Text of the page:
Community News: May, 2015-2016

Encouraging Empathy

By Glen W. Osborn, NSC Parent Educator

I used to think of empathy as an ability to accurately detect what some-one else is feeling. This is still an important aspect of empathy, and help-ful for parenting and teaching, however life and learning have led me to a broader understanding. Empathy is the ability to understand someone elseís motivations behind their behaviors while simultaneously understanding your own and keeping the two separate. Easy to say, challenging to do.

My hope is that by reading this, practicing suggestions that interest you, and reflecting on your efforts, youíll get better at empathy yourself and get better at encouraging empathy in children.

Emotional expression is one chord in the symphony of human behavior. If we stop at emotions it limits this uniquely human ability. Therefore I encourage you to listen to the entire song. Weíll start with self-understanding as a foundation for learning how to first model self-management, then encourage empathy in children.

As a warm up exercise, picture your brain as a two story house. The ground floor is your limbic system. Itís where the day to day functions like heartbeat, breathing, flow of physical sensations and emotions hap-pen. The second floor is your cortex. Itís where language, reasoning and conscious thinking happen.

When your house brain is working at its best itís a balanced activity, a harmony between the limbic and cortex floors. Now hereís a short activity to enhance this harmony in yourself. It includes sensations, feelings, images and thoughts to activate and integrate your entire brain. If acronyms help you remember, use SIFT. The whole thing takes about 2 minutes.

First for sensations, think about how your feet feel. Are your socks and shoes on or off? Are your feet warm, cold or just right? How does the pressure of the floor feel against the bottoms of your feet?

Second for images, think about something youíve seen recently that stands out. Picture it in your mind. What details can you remember? What colors or shapes or other elements of the image come to mind?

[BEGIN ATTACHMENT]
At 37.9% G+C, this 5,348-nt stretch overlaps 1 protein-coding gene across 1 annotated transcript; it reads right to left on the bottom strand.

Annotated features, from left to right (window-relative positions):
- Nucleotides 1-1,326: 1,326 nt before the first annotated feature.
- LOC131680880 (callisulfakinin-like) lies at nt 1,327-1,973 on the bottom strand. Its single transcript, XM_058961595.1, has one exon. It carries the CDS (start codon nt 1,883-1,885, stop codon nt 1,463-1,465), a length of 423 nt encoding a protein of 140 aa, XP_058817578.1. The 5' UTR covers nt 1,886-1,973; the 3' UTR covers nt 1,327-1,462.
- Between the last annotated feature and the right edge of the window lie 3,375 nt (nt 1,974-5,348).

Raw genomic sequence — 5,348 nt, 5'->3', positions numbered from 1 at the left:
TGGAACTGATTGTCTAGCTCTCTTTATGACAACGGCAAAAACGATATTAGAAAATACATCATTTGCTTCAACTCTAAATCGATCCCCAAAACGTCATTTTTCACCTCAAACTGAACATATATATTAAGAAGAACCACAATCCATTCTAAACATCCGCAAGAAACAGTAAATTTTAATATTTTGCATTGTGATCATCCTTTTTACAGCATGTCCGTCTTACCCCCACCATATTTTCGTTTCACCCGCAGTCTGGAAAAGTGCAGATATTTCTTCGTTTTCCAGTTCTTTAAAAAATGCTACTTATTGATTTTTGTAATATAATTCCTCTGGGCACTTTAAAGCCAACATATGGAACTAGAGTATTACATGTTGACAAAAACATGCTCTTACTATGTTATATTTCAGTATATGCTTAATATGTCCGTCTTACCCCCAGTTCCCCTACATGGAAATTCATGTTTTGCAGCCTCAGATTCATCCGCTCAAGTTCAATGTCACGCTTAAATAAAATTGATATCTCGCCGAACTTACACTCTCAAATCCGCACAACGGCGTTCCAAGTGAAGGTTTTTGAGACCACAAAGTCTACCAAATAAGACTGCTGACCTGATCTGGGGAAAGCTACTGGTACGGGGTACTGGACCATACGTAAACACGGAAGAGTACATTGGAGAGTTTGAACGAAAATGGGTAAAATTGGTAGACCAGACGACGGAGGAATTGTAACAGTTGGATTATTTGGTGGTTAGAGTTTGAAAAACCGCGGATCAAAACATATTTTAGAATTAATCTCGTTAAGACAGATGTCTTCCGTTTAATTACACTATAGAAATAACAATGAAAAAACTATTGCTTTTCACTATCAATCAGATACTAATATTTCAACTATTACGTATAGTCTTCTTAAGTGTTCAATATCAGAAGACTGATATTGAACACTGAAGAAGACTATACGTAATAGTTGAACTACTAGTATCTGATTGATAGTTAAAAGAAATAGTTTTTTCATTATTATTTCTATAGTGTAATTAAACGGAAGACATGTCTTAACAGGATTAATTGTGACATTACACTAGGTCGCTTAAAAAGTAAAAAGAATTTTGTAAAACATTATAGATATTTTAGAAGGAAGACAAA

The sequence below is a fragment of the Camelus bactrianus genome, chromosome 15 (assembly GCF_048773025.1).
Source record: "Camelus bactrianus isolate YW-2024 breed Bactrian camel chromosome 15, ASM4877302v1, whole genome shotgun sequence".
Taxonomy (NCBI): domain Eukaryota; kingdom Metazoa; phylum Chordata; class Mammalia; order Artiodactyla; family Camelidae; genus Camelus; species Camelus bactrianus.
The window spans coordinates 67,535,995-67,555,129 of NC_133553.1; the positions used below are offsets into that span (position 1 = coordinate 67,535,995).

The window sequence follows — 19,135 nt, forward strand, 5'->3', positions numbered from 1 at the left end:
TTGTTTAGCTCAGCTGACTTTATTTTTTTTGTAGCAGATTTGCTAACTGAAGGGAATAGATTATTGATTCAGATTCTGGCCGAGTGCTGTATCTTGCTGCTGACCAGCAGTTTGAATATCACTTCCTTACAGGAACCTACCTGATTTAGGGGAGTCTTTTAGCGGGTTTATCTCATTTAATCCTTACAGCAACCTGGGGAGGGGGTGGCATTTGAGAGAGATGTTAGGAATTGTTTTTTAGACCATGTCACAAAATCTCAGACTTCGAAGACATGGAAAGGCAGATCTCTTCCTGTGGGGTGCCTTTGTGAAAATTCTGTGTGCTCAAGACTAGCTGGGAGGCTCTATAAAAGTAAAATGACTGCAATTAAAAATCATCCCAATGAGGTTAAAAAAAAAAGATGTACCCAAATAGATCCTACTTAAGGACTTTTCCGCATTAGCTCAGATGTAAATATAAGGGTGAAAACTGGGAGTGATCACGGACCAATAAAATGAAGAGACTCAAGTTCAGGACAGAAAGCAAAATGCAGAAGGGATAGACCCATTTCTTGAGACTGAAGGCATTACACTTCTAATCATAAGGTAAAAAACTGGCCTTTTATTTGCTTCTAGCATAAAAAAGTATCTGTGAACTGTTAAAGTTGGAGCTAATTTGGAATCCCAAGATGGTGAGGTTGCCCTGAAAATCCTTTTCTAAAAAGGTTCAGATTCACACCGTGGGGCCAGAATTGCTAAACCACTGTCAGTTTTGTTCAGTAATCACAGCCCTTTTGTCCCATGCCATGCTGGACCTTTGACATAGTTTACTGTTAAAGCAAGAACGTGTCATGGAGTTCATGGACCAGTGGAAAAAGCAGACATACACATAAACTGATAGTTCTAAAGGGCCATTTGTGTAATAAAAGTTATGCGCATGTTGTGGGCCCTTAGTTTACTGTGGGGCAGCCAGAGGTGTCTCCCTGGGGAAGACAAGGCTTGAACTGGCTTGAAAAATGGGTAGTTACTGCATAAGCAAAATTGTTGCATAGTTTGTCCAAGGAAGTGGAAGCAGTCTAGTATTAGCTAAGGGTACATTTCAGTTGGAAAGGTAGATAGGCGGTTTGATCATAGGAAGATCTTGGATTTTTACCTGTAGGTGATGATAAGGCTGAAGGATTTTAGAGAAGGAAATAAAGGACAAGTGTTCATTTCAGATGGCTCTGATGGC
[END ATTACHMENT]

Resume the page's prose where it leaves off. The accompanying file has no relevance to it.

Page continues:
Third for feelings, consider your emotional state right now. Are you in your comfort zone? Stressed or anxious? Curious about where this article is go-ing? What emotions can you detect and name within yourself?

Fourth, for thoughts what is a recurring thought or theme thatís been on your mind recently? Is it something that happened or something thatís going to happen? Or is it both? Why is it important for you?

Thatís it, youíre done. Congratulations. Putting this practice into action starts with yourself. After youíve practiced a few times think about what questions or comments you already use with children that use sensations, images, feelings or thoughts to help them find their own harmony. What else would you like to try while youíre interacting with a child?

References & Resources:

  • Adventures in Peacemaking, by Educators for Social Responsibility.
  • Brain Rules for Baby, by John Medina.
  • The Whole-Brain Child, by Daniel Siegel & Tina Payne Bryson.

The PAC Newsletter

The PAC Newsletter is produced by parents working in the PAC Communication Committee. The aim of the newsletter is to help co-ops communicate among themselves, inform families about important dates, ideas, related classes and seminars, Cooperative Preschool solutions and techniques from other preschools. It also advertises teacher openings, and fundraising activities.

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